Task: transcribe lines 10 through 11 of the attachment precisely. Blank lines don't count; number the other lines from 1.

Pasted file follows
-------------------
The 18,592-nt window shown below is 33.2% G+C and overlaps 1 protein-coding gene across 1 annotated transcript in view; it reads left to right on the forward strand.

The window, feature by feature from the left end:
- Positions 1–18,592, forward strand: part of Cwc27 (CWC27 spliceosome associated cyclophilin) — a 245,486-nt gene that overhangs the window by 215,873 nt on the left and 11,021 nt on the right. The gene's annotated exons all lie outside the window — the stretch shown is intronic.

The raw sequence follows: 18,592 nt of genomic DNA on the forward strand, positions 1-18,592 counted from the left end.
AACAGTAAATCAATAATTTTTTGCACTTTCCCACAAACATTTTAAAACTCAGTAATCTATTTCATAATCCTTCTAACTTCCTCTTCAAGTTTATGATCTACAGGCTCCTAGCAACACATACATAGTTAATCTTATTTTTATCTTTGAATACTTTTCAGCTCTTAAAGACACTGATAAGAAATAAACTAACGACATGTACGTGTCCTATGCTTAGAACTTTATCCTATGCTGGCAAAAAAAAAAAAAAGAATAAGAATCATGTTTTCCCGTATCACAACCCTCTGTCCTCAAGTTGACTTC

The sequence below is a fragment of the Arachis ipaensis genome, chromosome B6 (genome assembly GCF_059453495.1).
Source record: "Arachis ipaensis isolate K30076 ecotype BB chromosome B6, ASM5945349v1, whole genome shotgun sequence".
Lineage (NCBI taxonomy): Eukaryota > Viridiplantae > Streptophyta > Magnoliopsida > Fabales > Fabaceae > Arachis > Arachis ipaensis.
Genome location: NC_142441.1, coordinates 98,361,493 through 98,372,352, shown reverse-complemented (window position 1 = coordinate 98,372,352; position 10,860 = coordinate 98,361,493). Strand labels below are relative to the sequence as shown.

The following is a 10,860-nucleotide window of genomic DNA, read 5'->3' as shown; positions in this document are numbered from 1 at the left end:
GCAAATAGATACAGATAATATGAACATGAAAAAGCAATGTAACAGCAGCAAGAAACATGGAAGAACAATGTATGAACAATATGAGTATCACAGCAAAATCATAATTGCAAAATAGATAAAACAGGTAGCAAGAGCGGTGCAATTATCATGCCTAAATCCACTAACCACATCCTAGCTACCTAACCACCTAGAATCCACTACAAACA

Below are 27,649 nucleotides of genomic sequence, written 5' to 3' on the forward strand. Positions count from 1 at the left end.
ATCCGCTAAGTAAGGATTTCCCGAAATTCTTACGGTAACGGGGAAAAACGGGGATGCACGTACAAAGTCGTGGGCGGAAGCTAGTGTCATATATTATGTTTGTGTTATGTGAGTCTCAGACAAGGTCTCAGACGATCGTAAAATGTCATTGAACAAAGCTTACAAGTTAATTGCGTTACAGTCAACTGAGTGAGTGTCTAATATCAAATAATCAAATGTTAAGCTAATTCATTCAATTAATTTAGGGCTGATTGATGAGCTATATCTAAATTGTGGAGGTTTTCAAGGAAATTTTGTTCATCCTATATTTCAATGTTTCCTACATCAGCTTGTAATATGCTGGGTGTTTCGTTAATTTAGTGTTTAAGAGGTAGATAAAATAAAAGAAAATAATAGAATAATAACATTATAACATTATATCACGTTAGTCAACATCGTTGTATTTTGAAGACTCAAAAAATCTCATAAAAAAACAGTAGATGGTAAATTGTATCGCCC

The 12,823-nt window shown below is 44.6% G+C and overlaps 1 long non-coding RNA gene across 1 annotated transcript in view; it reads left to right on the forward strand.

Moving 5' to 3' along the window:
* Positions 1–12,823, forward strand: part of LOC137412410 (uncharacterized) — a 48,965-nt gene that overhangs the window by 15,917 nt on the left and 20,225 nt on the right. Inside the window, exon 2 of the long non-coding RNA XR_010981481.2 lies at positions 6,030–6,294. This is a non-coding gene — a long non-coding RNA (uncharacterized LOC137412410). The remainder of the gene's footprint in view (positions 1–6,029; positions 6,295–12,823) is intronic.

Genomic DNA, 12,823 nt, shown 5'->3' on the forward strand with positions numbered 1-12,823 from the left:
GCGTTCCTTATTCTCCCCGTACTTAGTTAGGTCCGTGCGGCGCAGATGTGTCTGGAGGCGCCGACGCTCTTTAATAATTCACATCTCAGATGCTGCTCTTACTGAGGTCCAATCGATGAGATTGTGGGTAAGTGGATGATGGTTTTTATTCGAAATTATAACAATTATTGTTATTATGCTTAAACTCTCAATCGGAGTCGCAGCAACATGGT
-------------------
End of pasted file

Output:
The following is a 10,860-nucleotide window of genomic DNA, read 5'->3' as shown; positions in this document are numbered from 1 at the left end:
GCAAATAGATACAGATAATATGAACATGAAAAAGCAATGTAACAGCAGCAAGAAACATGGAAGAACAATGTATGAACAATATGAGTATCACAGCAAAATCATAATTGCAAAATAGATAAAACAGGTAGCAAGAGCGGTGCAATTATCATGCCTAAATCCACTAACCACATCCTAGCTACCTAACCACCTAGAATCCACTACAAACA